Visual Rhetoric of Female Body Image in Fitness Magazines: An Analysis Using Kenneth Burke's Pentad

Lauren Andrea Wolff
Journalism, University of Central Lancashire
April, 2008
 

Abstract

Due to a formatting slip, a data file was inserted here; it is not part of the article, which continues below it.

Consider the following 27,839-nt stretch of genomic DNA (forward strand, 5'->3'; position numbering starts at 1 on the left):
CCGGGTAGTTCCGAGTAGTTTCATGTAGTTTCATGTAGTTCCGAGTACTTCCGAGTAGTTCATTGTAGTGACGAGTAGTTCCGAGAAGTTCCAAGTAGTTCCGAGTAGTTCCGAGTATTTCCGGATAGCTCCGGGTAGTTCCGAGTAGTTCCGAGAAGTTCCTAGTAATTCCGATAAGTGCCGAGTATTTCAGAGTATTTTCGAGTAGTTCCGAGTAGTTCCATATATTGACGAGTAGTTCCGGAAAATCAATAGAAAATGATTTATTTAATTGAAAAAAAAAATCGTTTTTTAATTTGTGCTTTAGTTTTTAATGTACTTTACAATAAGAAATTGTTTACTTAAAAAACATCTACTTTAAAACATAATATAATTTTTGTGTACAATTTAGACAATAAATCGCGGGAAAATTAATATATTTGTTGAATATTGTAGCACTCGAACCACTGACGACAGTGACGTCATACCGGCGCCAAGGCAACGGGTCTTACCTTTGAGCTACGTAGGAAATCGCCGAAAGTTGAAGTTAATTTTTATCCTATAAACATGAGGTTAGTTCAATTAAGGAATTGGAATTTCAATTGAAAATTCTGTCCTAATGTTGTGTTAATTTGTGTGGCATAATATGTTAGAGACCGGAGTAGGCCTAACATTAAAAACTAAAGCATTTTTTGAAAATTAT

The rhetorical content of female body images portrayed in fitness magazines distributed in the United States and Canada that appeal to young females aged 18-34 was examined. Questions surrounding the persuasive nature of the images, the messages they portray to the audience, and how an analysis using Kenneth Burke’s pentad contributes to the practice of strategic communication were considered. Theoretical approaches to visual rhetoric and a method of analysis encompassing historical context and perspectives of beauty, body image, and the female form in published imagery and popular culture were discussed in the literature review. Much of the literature focused on magazine advertisements as the rhetorical objectives of commercial ads correlate to magazine imagery integrated into articles. Further, because such ads strategically enhance or complement written content, established research on rhetorical effects of advertising was used as a foundation for context. [Results of the study show that] Burke’s pentad allows for a comprehensive analysis of female body imagery in fitness- and health-related periodicals and provides the audience with a tool to understand the elements of an image and its rhetorical content and to become better interpreters of imagery in a broader and more general sense.
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